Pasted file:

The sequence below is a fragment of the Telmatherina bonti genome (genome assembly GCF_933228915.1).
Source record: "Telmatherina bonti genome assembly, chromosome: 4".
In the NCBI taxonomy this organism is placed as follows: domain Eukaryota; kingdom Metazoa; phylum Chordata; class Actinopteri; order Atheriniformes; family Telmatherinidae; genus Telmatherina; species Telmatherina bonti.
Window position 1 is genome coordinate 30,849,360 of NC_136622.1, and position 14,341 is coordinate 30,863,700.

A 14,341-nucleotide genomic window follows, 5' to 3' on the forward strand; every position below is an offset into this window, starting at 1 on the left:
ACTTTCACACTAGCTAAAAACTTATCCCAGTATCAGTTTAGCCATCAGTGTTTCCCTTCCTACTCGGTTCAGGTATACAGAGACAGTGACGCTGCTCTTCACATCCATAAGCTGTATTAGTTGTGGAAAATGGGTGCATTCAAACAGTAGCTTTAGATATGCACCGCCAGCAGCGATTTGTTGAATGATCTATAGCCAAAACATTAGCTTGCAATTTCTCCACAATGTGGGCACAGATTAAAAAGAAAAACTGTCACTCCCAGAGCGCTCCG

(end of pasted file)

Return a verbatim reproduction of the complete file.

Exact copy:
The sequence below is a fragment of the Telmatherina bonti genome (genome assembly GCF_933228915.1).
Source record: "Telmatherina bonti genome assembly, chromosome: 4".
In the NCBI taxonomy this organism is placed as follows: domain Eukaryota; kingdom Metazoa; phylum Chordata; class Actinopteri; order Atheriniformes; family Telmatherinidae; genus Telmatherina; species Telmatherina bonti.
Window position 1 is genome coordinate 30,849,360 of NC_136622.1, and position 14,341 is coordinate 30,863,700.

A 14,341-nucleotide genomic window follows, 5' to 3' on the forward strand; every position below is an offset into this window, starting at 1 on the left:
ACTTTCACACTAGCTAAAAACTTATCCCAGTATCAGTTTAGCCATCAGTGTTTCCCTTCCTACTCGGTTCAGGTATACAGAGACAGTGACGCTGCTCTTCACATCCATAAGCTGTATTAGTTGTGGAAAATGGGTGCATTCAAACAGTAGCTTTAGATATGCACCGCCAGCAGCGATTTGTTGAATGATCTATAGCCAAAACATTAGCTTGCAATTTCTCCACAATGTGGGCACAGATTAAAAAGAAAAACTGTCACTCCCAGAGCGCTCCG